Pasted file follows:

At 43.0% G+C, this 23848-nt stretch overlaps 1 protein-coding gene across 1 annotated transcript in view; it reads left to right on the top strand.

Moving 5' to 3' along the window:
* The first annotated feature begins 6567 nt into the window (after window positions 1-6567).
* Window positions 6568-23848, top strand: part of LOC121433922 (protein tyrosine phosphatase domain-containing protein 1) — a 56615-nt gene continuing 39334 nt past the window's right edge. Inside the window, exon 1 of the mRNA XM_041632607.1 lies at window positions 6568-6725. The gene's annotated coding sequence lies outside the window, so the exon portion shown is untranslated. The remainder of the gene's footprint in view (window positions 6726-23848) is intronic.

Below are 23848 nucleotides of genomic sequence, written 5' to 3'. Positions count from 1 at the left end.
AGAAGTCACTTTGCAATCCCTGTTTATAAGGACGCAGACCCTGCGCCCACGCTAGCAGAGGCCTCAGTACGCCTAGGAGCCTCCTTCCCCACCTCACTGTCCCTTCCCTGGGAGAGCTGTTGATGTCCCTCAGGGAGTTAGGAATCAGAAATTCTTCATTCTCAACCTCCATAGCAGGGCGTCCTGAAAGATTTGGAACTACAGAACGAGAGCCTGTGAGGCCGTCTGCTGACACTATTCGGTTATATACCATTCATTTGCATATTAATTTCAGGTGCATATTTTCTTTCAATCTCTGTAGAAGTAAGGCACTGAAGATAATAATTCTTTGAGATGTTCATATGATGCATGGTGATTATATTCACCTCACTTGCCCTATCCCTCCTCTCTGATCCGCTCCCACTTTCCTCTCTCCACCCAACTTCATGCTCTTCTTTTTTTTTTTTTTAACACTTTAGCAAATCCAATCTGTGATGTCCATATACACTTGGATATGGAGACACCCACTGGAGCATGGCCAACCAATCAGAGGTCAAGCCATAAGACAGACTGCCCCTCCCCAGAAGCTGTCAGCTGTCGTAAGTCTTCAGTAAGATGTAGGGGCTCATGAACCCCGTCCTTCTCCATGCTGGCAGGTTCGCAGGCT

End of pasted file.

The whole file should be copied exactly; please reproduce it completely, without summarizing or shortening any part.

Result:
At 43.0% G+C, this 23848-nt stretch overlaps 1 protein-coding gene across 1 annotated transcript in view; it reads left to right on the top strand.

Moving 5' to 3' along the window:
* The first annotated feature begins 6567 nt into the window (after window positions 1-6567).
* Window positions 6568-23848, top strand: part of LOC121433922 (protein tyrosine phosphatase domain-containing protein 1) — a 56615-nt gene continuing 39334 nt past the window's right edge. Inside the window, exon 1 of the mRNA XM_041632607.1 lies at window positions 6568-6725. The gene's annotated coding sequence lies outside the window, so the exon portion shown is untranslated. The remainder of the gene's footprint in view (window positions 6726-23848) is intronic.

Below are 23848 nucleotides of genomic sequence, written 5' to 3'. Positions count from 1 at the left end.
AGAAGTCACTTTGCAATCCCTGTTTATAAGGACGCAGACCCTGCGCCCACGCTAGCAGAGGCCTCAGTACGCCTAGGAGCCTCCTTCCCCACCTCACTGTCCCTTCCCTGGGAGAGCTGTTGATGTCCCTCAGGGAGTTAGGAATCAGAAATTCTTCATTCTCAACCTCCATAGCAGGGCGTCCTGAAAGATTTGGAACTACAGAACGAGAGCCTGTGAGGCCGTCTGCTGACACTATTCGGTTATATACCATTCATTTGCATATTAATTTCAGGTGCATATTTTCTTTCAATCTCTGTAGAAGTAAGGCACTGAAGATAATAATTCTTTGAGATGTTCATATGATGCATGGTGATTATATTCACCTCACTTGCCCTATCCCTCCTCTCTGATCCGCTCCCACTTTCCTCTCTCCACCCAACTTCATGCTCTTCTTTTTTTTTTTTTTAACACTTTAGCAAATCCAATCTGTGATGTCCATATACACTTGGATATGGAGACACCCACTGGAGCATGGCCAACCAATCAGAGGTCAAGCCATAAGACAGACTGCCCCTCCCCAGAAGCTGTCAGCTGTCGTAAGTCTTCAGTAAGATGTAGGGGCTCATGAACCCCGTCCTTCTCCATGCTGGCAGGTTCGCAGGCT